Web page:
“I was obsessed with ‘Jurassic Park’ growing up,” said Ben Mezrich. “Ever since I was young, my goal in life was to be Michael Crichton.”
So when Mezrich first heard about an international effort to bring back the woolly mammoth, a long-extinct Pleistocene-era giant, he knew he had to write about it. He e-mailed George Church, a Harvard geneticist known for his pioneering work on the Human Genome Project, who has taken a lead role in resurrecting the woolly mammoth. Church invited Mezrich to talk. “He’s an awesome human being,” Mezrich said. “He’s so smart. He’s incredibly disarming; he’s very kind. I basically just embedded myself in his lab.”
Along with scientists in Russia and elsewhere, Church hopes to bring back the woolly mammoth, not for fame, glory, or tourism as in “Jurassic Park,’’ but “to essentially save the world,” Mezrich said. By reintroducing once-native animals to the Siberian tundra, he added, they can help save an environment threatened by climate change. “It’s on the verge of melting,” he said. “The Russian scientists figured out that if you can repopulate it with these Pleistocene herbivores, you can actually lower the temperature of the permafrost by as much as 15 degrees.”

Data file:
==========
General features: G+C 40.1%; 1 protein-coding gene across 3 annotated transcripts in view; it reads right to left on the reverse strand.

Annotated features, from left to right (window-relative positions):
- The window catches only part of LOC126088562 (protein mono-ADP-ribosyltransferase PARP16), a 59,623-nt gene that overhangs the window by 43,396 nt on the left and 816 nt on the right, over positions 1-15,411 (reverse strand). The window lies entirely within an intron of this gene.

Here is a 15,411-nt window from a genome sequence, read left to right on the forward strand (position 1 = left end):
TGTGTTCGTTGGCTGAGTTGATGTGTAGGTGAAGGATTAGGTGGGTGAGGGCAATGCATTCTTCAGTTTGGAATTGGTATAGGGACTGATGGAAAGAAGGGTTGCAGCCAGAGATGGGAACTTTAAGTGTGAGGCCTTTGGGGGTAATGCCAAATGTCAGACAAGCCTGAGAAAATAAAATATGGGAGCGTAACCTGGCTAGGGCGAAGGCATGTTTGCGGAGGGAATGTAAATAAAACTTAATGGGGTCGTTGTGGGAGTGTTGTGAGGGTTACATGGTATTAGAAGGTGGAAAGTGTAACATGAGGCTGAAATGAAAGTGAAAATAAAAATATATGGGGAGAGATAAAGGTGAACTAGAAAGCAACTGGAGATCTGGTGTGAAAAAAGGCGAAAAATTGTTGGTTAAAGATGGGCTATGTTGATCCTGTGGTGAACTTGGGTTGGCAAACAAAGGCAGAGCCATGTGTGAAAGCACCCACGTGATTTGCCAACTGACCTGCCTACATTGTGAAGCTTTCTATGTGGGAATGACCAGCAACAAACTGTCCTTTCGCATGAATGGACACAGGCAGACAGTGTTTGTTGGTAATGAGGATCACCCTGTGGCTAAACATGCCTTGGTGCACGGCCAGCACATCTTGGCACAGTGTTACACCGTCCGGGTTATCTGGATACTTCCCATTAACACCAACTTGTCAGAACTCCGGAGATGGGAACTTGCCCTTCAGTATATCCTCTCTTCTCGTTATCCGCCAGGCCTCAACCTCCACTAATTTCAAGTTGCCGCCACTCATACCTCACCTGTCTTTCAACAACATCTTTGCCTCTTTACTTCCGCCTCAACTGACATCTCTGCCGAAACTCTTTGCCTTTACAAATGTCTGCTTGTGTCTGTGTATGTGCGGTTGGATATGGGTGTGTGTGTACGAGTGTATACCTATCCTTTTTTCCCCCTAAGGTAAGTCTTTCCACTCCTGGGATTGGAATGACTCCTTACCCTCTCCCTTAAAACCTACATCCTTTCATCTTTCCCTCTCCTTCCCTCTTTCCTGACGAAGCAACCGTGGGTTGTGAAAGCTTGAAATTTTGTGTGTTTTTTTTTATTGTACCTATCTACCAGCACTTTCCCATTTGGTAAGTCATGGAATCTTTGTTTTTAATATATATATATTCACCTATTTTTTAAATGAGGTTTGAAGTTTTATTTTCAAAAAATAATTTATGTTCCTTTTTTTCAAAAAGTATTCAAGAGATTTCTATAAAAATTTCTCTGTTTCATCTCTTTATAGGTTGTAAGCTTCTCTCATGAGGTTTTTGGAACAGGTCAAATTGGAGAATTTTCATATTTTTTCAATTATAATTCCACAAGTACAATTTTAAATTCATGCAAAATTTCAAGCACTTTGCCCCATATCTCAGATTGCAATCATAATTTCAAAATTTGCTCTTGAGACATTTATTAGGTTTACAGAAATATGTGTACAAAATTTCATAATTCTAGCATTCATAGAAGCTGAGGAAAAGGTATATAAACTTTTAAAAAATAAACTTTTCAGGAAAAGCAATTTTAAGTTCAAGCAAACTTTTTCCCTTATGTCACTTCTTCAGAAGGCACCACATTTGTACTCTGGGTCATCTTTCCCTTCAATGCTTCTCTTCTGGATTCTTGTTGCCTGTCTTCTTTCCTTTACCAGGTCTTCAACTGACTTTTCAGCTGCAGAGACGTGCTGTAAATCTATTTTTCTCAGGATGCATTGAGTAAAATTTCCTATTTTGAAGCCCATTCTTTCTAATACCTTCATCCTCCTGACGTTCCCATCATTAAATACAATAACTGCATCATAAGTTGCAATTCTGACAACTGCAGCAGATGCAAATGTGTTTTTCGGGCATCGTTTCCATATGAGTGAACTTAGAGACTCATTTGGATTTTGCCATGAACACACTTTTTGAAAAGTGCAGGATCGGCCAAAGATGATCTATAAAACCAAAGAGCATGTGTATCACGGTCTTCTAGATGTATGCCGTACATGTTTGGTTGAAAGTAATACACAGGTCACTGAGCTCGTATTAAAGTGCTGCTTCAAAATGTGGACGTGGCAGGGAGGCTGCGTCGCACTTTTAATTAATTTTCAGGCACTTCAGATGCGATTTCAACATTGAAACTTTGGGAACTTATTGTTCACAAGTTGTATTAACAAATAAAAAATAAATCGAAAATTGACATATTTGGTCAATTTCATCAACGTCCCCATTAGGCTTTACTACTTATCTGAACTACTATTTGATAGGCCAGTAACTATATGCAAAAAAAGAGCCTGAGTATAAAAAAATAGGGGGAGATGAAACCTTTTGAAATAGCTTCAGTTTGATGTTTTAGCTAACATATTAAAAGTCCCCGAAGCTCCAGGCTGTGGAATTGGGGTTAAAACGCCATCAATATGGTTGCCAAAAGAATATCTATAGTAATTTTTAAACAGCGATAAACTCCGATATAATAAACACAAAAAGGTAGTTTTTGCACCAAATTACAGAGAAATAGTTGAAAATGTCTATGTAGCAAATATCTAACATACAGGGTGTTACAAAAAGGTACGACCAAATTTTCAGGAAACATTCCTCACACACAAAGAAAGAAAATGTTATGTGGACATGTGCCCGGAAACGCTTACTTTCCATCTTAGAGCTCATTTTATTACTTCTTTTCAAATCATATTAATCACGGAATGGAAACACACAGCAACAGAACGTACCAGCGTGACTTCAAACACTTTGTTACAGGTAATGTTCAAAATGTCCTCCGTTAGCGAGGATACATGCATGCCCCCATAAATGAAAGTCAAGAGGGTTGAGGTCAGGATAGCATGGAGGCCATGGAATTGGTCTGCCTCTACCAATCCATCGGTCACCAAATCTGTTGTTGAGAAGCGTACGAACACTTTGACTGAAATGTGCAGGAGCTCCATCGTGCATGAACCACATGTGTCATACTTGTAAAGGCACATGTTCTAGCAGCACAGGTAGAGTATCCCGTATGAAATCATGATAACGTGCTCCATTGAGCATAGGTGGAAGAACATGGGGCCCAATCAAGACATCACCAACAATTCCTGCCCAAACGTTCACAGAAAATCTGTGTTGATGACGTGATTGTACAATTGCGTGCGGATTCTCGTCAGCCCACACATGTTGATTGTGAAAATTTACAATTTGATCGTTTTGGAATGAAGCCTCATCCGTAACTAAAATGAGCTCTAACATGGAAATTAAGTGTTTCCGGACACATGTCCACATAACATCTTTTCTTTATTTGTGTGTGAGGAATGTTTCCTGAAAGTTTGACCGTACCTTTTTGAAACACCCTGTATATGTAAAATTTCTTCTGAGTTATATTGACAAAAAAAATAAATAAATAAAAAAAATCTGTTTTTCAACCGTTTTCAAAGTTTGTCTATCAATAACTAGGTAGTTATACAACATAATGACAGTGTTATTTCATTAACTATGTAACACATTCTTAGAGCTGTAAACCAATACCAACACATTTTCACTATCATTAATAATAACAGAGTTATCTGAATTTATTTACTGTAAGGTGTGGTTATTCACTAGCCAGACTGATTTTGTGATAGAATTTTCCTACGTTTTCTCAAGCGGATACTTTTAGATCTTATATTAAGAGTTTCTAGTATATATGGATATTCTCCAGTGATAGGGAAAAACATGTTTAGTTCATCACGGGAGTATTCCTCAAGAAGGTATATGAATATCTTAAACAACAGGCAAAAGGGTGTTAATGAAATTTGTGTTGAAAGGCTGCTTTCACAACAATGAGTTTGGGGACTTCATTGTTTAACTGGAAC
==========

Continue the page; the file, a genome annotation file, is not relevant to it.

“Woolly: The True Story of the Quest to Revive One of History’s Most Iconic Extinct Creatures” is Mezrich’s account of what he calls “a moonshot project.” A movie will follow. In both, unlike in Crichton’s version, scientists are the heroes. “So often in books and movies, they’re the bad guys,” Mezrich said. “But if we’re going to keep going on this planet of ours, it’s going to be the scientists who get us there.”
Mezrich and Church will introduce the book and host a screening of “Jurassic Park” at 7 p.m. Wednesday, July 5, at Coolidge Corner, and will read 7 p.m. Friday, July 7, at Brookline Booksmith.Kate Tuttle, president of the National Book Critics Circle, can be reached at firstname.lastname@example.org.